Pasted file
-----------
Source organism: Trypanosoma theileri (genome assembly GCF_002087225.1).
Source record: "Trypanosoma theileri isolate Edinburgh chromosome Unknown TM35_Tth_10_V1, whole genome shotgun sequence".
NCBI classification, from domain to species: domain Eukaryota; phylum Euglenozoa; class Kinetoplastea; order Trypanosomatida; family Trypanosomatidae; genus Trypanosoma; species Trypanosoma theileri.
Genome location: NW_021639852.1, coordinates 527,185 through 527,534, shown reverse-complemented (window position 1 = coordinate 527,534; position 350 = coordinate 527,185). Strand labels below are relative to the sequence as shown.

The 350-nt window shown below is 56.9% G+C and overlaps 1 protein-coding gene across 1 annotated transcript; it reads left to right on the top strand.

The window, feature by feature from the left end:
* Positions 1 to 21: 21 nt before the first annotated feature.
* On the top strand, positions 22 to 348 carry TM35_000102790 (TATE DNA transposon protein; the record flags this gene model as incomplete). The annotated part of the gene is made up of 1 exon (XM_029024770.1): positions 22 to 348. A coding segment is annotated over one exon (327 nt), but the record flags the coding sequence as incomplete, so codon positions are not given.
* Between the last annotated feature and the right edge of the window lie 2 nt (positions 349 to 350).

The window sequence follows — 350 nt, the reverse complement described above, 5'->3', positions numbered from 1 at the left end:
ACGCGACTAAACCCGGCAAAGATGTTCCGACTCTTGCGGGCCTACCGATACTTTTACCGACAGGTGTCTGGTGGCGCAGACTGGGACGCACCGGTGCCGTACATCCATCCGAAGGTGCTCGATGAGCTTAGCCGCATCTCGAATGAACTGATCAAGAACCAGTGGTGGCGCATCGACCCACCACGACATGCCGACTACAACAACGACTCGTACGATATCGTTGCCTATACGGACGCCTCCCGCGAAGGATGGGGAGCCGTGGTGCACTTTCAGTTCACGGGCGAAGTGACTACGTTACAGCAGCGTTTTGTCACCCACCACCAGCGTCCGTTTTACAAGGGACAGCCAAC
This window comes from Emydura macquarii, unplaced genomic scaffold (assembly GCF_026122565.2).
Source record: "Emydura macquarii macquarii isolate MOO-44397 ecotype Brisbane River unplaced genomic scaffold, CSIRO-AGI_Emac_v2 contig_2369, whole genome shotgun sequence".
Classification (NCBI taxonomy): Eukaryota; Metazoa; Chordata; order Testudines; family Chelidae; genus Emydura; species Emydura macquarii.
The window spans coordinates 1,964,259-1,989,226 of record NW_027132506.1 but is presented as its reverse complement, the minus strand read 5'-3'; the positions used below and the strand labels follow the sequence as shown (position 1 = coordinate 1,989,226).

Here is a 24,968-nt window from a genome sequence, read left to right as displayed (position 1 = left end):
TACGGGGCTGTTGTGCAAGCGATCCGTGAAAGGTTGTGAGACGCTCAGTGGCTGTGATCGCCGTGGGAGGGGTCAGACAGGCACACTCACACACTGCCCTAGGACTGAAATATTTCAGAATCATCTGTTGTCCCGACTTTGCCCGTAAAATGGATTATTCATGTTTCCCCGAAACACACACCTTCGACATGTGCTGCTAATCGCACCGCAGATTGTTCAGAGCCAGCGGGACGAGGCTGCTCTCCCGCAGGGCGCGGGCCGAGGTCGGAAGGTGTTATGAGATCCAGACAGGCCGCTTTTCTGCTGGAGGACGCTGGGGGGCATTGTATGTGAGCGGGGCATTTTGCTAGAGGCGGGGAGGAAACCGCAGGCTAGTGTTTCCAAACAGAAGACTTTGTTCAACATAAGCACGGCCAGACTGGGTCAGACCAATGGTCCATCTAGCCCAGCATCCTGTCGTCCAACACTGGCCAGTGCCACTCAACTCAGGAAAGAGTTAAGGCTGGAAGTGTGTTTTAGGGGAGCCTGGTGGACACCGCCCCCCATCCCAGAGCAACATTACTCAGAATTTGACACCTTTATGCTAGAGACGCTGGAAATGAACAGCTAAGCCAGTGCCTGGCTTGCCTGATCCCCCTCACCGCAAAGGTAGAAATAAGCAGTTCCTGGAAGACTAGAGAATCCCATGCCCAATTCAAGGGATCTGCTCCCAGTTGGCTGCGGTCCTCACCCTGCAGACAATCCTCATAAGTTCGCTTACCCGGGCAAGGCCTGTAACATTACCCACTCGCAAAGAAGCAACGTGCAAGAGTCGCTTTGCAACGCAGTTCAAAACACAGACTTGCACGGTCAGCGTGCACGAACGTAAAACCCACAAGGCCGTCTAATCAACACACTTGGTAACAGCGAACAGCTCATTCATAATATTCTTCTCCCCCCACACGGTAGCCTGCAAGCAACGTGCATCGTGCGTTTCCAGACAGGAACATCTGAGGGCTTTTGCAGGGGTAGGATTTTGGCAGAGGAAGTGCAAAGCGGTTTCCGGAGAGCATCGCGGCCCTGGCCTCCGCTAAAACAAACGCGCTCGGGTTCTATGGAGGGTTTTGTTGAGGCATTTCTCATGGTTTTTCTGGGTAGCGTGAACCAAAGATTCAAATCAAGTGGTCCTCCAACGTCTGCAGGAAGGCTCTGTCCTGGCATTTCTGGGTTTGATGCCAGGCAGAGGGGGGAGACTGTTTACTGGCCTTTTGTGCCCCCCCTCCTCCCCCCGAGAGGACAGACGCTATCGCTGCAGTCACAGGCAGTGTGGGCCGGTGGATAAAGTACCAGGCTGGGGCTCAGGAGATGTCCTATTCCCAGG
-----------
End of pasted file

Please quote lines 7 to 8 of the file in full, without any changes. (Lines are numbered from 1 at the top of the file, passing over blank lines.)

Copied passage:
* Positions 1 to 21: 21 nt before the first annotated feature.
* On the top strand, positions 22 to 348 carry TM35_000102790 (TATE DNA transposon protein; the record flags this gene model as incomplete). The annotated part of the gene is made up of 1 exon (XM_029024770.1): positions 22 to 348. A coding segment is annotated over one exon (327 nt), but the record flags the coding sequence as incomplete, so codon positions are not given.